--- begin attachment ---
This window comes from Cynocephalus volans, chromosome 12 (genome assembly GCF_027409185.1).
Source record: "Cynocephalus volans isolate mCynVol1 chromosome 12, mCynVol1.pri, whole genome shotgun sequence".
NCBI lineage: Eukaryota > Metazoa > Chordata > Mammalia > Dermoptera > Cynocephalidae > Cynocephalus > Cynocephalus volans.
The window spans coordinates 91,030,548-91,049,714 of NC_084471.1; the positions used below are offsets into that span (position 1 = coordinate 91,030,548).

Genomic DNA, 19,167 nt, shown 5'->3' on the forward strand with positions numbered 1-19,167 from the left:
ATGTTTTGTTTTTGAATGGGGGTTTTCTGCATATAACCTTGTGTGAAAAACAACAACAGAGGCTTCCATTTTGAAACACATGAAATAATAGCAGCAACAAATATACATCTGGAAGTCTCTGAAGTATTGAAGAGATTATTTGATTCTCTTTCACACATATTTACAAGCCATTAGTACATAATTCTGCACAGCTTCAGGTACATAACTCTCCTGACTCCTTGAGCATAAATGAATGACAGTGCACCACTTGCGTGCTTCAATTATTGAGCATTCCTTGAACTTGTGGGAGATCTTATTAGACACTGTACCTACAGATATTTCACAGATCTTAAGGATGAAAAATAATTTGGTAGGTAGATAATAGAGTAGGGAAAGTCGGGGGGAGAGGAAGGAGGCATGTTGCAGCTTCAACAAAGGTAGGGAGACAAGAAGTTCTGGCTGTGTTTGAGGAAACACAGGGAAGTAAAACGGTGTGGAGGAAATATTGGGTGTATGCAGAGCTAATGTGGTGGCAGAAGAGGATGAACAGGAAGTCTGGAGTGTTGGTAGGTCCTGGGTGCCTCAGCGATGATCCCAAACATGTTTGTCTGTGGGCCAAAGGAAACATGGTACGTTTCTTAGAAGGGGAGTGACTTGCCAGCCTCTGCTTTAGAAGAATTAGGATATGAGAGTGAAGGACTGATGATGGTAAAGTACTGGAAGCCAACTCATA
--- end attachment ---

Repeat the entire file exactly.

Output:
This window comes from Cynocephalus volans, chromosome 12 (genome assembly GCF_027409185.1).
Source record: "Cynocephalus volans isolate mCynVol1 chromosome 12, mCynVol1.pri, whole genome shotgun sequence".
NCBI lineage: Eukaryota > Metazoa > Chordata > Mammalia > Dermoptera > Cynocephalidae > Cynocephalus > Cynocephalus volans.
The window spans coordinates 91,030,548-91,049,714 of NC_084471.1; the positions used below are offsets into that span (position 1 = coordinate 91,030,548).

Genomic DNA, 19,167 nt, shown 5'->3' on the forward strand with positions numbered 1-19,167 from the left:
ATGTTTTGTTTTTGAATGGGGGTTTTCTGCATATAACCTTGTGTGAAAAACAACAACAGAGGCTTCCATTTTGAAACACATGAAATAATAGCAGCAACAAATATACATCTGGAAGTCTCTGAAGTATTGAAGAGATTATTTGATTCTCTTTCACACATATTTACAAGCCATTAGTACATAATTCTGCACAGCTTCAGGTACATAACTCTCCTGACTCCTTGAGCATAAATGAATGACAGTGCACCACTTGCGTGCTTCAATTATTGAGCATTCCTTGAACTTGTGGGAGATCTTATTAGACACTGTACCTACAGATATTTCACAGATCTTAAGGATGAAAAATAATTTGGTAGGTAGATAATAGAGTAGGGAAAGTCGGGGGGAGAGGAAGGAGGCATGTTGCAGCTTCAACAAAGGTAGGGAGACAAGAAGTTCTGGCTGTGTTTGAGGAAACACAGGGAAGTAAAACGGTGTGGAGGAAATATTGGGTGTATGCAGAGCTAATGTGGTGGCAGAAGAGGATGAACAGGAAGTCTGGAGTGTTGGTAGGTCCTGGGTGCCTCAGCGATGATCCCAAACATGTTTGTCTGTGGGCCAAAGGAAACATGGTACGTTTCTTAGAAGGGGAGTGACTTGCCAGCCTCTGCTTTAGAAGAATTAGGATATGAGAGTGAAGGACTGATGATGGTAAAGTACTGGAAGCCAACTCATA